Oakland A’s see empty Coliseum seats amid fan frustration

The owner of a baseball team purposefully tries to make their team fail in order to gain approval to relocate to a glitzier locale.

It’s the plot of the 1989 hit comedy “Major League” in which mischievous tactics are used to prevent a team from flourishing and force it out of town.

Is life imitating art in Oakland?

The A’s are drawing embarrassingly tiny crowds to the Coliseum, which isn’t surprising after they traded several star players, slashed payroll and raised ticket prices at their antiquated facility.

In the movie, owner Rachel Phelps tries to sabotage her team to move it from Cleveland to Miami. In real life, John Fisher is threatening to move from Oakland to Las Vegas if he doesn’t get his Howard Terminal ballpark development.

“It’s as if the goal is to not have that many people at the games so they can move and say, ‘Hey, we don’t have the fan support,’” former A’s season ticket holder Rob Goldstein said. “That seems pretty clear.”

The A’s say that’s not the case.

“I categorically reject that notion,” team president Dave Kaval said. “Follow the money. We would not be spending $2 million a month, more than the Raiders and Warriors combined in their entire efforts to stay in Oakland, if we weren’t interested in staying.”

With post-Opening Day crowds well under 5,000, many concession stands on the main concourse are shuttered.

With post-Opening Day crowds well under 5,000, many concession stands on the main concourse are shuttered.

Scott Strazzante/The Chronicle

While little is spent on A’s payroll (second lowest in MLB), Kaval claims $2 million monthly goes toward funding the campaign to achieve Howard Terminal through salaries of internal staff and many city and county staff assigned to the project along with money earmarked for environmental and legal consultants and studies.

Kaval also cited ticket packages available for fans to attend games relatively cheaply, including four Friday night tickets and a parking pass for as low as $39 and discounted plans for seniors, military and first responders.

Still, the optics are not good. The A’s drew just 17,503 for Monday’s home opener and followed with three anemic crowds that were announced at 3,748, 2,703 and 4,429.

Paid attendance on Wednesday, a game that was moved up 3 ½ hours because of an incoming rainstorm, was the lowest since Sept. 9, 1980 (when attendance used turnstile counts of actual fans entering the stadium), excluding games with restricted seating due to COVID-19. The A’s are last in the majors in average attendance, by far.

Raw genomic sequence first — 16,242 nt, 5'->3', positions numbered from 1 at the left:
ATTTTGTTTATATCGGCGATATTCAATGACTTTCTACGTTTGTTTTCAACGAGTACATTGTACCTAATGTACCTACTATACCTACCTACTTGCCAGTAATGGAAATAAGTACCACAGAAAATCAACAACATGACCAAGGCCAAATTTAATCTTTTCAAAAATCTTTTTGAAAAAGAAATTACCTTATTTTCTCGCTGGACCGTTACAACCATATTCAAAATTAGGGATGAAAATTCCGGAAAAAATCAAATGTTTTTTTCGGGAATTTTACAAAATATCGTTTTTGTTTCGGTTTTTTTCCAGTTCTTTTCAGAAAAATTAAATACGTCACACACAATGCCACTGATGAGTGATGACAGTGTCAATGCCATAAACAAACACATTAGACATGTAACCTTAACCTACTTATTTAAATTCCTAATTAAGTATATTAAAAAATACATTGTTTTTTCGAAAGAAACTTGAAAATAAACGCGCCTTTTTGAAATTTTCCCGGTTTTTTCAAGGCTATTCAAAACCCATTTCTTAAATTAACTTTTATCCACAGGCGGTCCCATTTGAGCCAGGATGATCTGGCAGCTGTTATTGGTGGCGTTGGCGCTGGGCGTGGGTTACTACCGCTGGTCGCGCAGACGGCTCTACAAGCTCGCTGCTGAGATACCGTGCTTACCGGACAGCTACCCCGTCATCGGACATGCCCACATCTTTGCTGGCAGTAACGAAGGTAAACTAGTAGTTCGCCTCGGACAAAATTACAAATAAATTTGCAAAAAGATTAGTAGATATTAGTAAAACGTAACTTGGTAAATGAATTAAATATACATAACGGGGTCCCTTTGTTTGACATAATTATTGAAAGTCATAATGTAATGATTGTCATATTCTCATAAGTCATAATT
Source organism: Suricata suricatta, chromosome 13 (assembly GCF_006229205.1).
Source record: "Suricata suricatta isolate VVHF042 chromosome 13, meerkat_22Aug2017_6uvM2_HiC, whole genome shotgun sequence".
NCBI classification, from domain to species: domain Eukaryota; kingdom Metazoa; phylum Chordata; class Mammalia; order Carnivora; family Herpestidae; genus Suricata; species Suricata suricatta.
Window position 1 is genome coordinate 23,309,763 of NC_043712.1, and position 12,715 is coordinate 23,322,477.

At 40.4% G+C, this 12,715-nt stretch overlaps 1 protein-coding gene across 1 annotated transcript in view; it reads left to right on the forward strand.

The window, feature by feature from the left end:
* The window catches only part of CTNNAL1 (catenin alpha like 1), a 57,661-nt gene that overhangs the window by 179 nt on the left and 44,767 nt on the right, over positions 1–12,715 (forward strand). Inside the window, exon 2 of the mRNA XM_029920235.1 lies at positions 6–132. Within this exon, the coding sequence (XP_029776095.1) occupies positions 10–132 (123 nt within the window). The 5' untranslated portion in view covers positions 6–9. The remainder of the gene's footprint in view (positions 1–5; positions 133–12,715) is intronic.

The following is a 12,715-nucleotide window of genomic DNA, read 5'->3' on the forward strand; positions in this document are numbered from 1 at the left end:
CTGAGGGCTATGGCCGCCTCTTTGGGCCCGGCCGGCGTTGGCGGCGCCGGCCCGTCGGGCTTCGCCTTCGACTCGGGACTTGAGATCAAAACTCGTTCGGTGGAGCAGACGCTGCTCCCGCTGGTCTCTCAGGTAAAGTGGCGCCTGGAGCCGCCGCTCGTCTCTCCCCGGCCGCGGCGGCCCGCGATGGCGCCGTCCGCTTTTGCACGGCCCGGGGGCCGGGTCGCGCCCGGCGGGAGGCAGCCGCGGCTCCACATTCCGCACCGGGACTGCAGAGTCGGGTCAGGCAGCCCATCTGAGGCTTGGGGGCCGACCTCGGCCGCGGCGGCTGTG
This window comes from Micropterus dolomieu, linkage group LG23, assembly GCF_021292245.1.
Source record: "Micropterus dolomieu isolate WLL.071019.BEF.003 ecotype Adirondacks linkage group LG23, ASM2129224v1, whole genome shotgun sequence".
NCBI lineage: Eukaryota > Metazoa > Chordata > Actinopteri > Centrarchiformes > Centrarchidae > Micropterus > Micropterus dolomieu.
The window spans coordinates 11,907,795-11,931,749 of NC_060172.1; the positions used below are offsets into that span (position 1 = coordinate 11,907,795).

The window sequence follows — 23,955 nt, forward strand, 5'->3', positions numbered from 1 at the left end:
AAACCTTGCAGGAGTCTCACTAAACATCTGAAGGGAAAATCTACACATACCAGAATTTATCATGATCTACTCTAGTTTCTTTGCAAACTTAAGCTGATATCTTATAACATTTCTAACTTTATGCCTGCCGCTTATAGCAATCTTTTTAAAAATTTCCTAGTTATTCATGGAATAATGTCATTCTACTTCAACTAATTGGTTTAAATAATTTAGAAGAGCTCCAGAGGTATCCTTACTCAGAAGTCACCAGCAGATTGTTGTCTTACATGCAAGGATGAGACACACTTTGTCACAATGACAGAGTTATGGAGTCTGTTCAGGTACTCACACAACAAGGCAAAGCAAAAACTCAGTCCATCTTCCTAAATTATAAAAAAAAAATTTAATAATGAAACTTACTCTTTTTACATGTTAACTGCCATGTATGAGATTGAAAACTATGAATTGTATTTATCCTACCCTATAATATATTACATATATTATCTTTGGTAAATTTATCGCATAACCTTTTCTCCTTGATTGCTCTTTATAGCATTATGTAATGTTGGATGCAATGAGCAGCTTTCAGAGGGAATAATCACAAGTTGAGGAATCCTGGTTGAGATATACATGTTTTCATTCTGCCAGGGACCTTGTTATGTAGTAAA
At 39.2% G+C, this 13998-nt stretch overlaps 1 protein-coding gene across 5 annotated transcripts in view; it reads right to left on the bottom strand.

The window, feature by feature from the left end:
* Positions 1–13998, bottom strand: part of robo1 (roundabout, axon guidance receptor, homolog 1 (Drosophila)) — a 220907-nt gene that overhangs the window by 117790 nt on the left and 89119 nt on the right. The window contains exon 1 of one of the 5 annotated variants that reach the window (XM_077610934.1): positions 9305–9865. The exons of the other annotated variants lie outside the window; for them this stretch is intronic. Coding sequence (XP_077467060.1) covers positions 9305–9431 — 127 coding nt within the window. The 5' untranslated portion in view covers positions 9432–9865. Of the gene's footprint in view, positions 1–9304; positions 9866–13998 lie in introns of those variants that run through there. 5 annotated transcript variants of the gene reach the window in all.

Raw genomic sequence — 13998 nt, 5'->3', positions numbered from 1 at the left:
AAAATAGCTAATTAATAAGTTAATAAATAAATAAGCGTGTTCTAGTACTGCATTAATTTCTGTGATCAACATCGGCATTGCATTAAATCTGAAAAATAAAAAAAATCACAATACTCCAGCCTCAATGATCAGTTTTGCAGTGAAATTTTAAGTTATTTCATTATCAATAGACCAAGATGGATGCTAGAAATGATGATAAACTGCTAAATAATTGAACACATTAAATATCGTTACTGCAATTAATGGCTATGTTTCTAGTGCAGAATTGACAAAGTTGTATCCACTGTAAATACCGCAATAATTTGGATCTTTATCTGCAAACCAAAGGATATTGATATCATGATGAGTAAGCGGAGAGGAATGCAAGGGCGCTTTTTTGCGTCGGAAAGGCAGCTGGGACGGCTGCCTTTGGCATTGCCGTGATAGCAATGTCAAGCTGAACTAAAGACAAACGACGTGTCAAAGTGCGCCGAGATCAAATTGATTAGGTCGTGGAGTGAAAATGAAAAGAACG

Goldstein, an accountant from Alamo, had two season tickets from 2010 through 2019, before the pandemic locked out fans. I have canceled his plan this year because it increased 45%, from $8,474 in 2019 to $12,300.

They were prime seats in section 120, six rows behind the A’s dugout. But last year, when full capacity returned at midseason, Goldstein said he was told his seats would only be available at a much higher rate. He chose to buy individual tickets instead. This year, he took a pass.

Some fans continue to show up. Marcos Ramos, a chef from Oakland, was at Wednesday’s game with his wife and niece and spoke highly of a team with promising young players such as center fielder Cristian Pache.

In an otherwise empty section 129, Ramos hoisted his large green A’s flag, blew from his long, loud green horn and proudly showed off his colorful tattoo of an A’s logo on his neck.

“And I got that when we were losing,” Ramos said. “Even though things have changed now, I’m still here. Regardless, win or lose, we’re here. Devotion is rooted in Oakland.”

That’s one of Kaval’s catch phrases, “rooted in Oakland.” Another is “parallel paths,” as the A’s simultaneously look at Howard Terminal and several sites in Southern Nevada. Fisher and Kaval visited Las Vegas again this week, another reason for fan discontent.

Ownership has rejected building at the Coliseum site, and Commissioner Rob Manfred gave permission to the A’s last May to explore other markets, opening the door to Las Vegas. Originally, the A’s were targeting a 2023 ballpark opening in Oakland. Now it won’t open any earlier than 2028.

Oakland Athletics' mascot Stomper walks in the stands as A's play Baltimore Orioles in front of a couple thousand fans during MLB game at Oakland Coliseum in Oakland, Calif, on Wednesday, April 20, 2022.

Oakland Athletics’ mascot Stomper walks in the stands as A’s play Baltimore Orioles in front of a couple thousand fans during MLB game at Oakland Coliseum in Oakland, Calif, on Wednesday, April 20, 2022.

Scott Strazzante / The Chronicle

The A’s traded infielders Matt Olson and Matt Chapman and pitchers Chris Bassitt and Sean Manaea for prospects as part of the latest rebuild. It’s a step backward seen multiple times in the franchise’s past, star players dealt before they hit free agency because the A’s are unwilling to pay market rates.

It has been a successful strategy with executives Billy Beane and David Forst constantly remaking the roster, considering the A’s have been in the playoffs 11 times in the 2000s (just four teams have done it more), but fans continue to see their favorite players sent elsewhere.

The A’s aren’t the only team with lower attendance numbers, trying to bring fans back in a pandemic. The Giants had a crowd in their first homestand of 23,279, relatively low for a team generally ranking near the top in attendance.

For the A’s, the numbers are more extreme. The A’s say the price hike seems significant because it was so low previously and that the average ticket price is less than $40, below MLB average (and far below Giants pricing). An individual ticket can cost as little as $15.

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